2. Improved fermentation process for biological insecticide. For many serious insect pests, chemical pesticides are not a control option. Some insects have developed resistance to chemical insecticides while others are problems in environments where chemicals are not recommended such as urban and aquatic environments or in organic farming. Isaria fumosorosea (Ifr) is a naturally-occurring fungus that produces spores that can infect and kill soft-bodied insects such as whiteflies, aphids, and subterranean termites. Liquid fermentation processes for the production of spores of Ifr has been known for many years, but high production costs remain a major constraint to the use of Ifr as an insect control agent. USDA, ARS scientists in the Crop Bioprotection Research Unit at the National Center for Agricultural Utilization Research Center, Peoria, IL, have developed a lower-cost production medium for spores of Ifr and identified environmental conditions during fermentation that promote the production of spores rather than the filamentous form of the fungus. These improvements resulted in an 80% reduction in the cost of the production nutrients and a significant reduction in product processing requirements. The improved production process results in yields of over one trillion spores per liter of fermentation broth after a short fermentation time of 40 hours. Discussions are under way with an industrial partner on the commercialization of this and other Agricultural Research Service technology related to the production and use of Ifr for insect control. This lower-cost, Ifr production process has potential to expand the use of this non-chemical insect control agent by farmers, greenhouse operators, and homeowners.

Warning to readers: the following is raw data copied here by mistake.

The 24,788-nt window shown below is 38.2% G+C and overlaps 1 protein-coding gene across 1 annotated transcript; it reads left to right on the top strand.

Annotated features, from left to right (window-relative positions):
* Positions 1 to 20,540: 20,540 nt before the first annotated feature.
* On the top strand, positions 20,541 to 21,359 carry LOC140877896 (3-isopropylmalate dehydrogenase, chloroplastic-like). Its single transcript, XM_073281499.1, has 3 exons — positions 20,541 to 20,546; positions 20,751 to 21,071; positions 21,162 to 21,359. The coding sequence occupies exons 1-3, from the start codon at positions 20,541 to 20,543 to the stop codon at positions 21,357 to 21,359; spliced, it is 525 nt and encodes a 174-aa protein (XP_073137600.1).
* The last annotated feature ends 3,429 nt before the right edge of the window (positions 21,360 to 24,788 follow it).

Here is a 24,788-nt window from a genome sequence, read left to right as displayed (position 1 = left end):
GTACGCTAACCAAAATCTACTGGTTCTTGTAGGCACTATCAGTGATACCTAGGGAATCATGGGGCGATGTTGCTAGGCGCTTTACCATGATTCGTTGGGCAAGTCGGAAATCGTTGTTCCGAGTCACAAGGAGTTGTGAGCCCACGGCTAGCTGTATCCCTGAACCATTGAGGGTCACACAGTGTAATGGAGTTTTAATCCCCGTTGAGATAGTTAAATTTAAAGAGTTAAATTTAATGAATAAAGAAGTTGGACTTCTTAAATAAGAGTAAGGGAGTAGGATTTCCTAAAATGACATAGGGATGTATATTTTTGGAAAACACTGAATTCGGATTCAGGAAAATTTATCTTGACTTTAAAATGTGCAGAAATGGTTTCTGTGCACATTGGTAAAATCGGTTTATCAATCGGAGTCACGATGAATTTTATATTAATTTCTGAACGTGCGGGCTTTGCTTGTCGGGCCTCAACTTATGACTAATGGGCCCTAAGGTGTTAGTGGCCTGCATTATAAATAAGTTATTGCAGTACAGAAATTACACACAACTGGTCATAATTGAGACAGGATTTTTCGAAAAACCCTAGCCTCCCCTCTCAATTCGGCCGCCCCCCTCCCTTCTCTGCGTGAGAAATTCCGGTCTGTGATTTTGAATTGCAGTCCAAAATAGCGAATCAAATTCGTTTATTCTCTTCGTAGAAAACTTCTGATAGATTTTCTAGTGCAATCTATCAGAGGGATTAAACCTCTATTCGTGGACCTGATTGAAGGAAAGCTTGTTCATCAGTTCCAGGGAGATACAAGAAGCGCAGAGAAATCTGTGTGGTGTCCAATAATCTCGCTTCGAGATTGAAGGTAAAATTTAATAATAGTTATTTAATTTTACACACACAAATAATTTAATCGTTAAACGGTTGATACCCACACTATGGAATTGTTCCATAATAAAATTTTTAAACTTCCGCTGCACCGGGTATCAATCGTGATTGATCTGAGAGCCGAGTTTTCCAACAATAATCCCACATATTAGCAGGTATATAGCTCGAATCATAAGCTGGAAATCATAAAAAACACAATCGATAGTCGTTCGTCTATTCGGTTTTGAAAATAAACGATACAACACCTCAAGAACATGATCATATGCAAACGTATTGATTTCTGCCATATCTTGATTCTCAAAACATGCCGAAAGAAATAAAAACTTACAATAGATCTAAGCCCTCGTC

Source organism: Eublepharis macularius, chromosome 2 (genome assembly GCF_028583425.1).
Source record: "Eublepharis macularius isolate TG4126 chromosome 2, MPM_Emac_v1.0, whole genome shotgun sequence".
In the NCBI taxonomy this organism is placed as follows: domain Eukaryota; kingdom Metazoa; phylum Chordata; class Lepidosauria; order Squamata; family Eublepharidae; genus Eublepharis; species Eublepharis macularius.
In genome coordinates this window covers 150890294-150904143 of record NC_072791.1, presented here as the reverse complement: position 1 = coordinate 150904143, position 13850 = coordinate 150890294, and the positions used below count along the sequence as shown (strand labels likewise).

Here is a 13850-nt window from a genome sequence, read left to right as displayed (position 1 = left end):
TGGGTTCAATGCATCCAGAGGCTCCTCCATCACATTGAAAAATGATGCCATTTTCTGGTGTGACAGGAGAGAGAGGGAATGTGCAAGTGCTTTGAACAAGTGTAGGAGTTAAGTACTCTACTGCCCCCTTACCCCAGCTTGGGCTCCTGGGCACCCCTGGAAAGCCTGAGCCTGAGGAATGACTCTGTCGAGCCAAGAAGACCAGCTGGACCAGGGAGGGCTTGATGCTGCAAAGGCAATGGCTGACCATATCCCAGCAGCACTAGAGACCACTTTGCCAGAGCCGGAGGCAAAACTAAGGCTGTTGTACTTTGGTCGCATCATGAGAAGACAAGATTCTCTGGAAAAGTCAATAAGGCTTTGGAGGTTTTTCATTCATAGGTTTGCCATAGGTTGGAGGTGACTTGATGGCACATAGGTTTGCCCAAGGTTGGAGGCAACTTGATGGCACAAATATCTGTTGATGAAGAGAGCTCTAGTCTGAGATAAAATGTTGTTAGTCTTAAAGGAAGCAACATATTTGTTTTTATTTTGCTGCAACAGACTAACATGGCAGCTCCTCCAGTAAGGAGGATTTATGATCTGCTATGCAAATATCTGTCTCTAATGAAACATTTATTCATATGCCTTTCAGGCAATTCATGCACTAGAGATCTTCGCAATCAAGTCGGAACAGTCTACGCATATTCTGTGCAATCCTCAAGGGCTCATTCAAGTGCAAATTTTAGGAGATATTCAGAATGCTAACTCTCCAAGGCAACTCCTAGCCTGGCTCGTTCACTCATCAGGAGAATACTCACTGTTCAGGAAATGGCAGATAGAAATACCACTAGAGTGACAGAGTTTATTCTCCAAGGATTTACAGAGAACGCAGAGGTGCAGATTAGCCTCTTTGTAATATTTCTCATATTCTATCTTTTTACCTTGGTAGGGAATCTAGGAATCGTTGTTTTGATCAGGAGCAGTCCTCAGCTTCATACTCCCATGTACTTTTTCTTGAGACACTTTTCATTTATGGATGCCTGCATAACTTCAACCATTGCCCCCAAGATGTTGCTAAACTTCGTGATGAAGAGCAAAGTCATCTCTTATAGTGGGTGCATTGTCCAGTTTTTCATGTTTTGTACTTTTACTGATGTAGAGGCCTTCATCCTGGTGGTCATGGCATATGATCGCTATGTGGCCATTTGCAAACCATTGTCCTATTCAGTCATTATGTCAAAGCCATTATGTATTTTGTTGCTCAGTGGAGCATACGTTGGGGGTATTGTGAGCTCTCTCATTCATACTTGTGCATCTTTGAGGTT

Review Publications
Dunlap, C.A., Jackson, M.A., Saha, B.C. 2010. Compatible solutes of sclerotia of Mycoleptodiscus terrestris under different culture and drying conditions. Biocontrol Science and Technology. 21(1):113-123.

Behle, R.W., Compton, D.L., Kenar, J.A., Shapiro Ilan, D.I. 2011. Improving formulations for biopesticides: Enhanced ultraviolet protection for beneficial microbes. Journal of ASTM International. 8(1):137-157.

Jackson, M.A., Dunlap, C.A., Sherer, J.F., Heilman, M.A., Palmquist, D.E. 2011. The impact of temperature on the production and fitness of microscleotia of the fungal bioherbicide Mycoleptodiscus terrestris. Biocontrol Science and Technology. 21(5):547-562. DOI: 10.1080/09583157.2011.564728

Weiler, L.F., Behle, R.W., Stafford, K. 2011. Susceptibility of four tick species Amblyomma americanum, Dermacentor variabilis, Ixodes scapularis, and Rhipicephalus sanguineus (Acari: Ixodidae) to nootkatone. Journal of Medical Entomology. 48(2):322-326.

Zhu, J.J., Dunlap, C.A., Behle, R.W., Berkebile, D.R., Wienhold, B.J. 2010. Repellency of a wax-based catnip-oil formulation against stable flies. Journal of Agricultural and Food Chemistry. 58:12320-12326. DOI: 10.1021/jf102811k.

Last Modified: 4/19/2014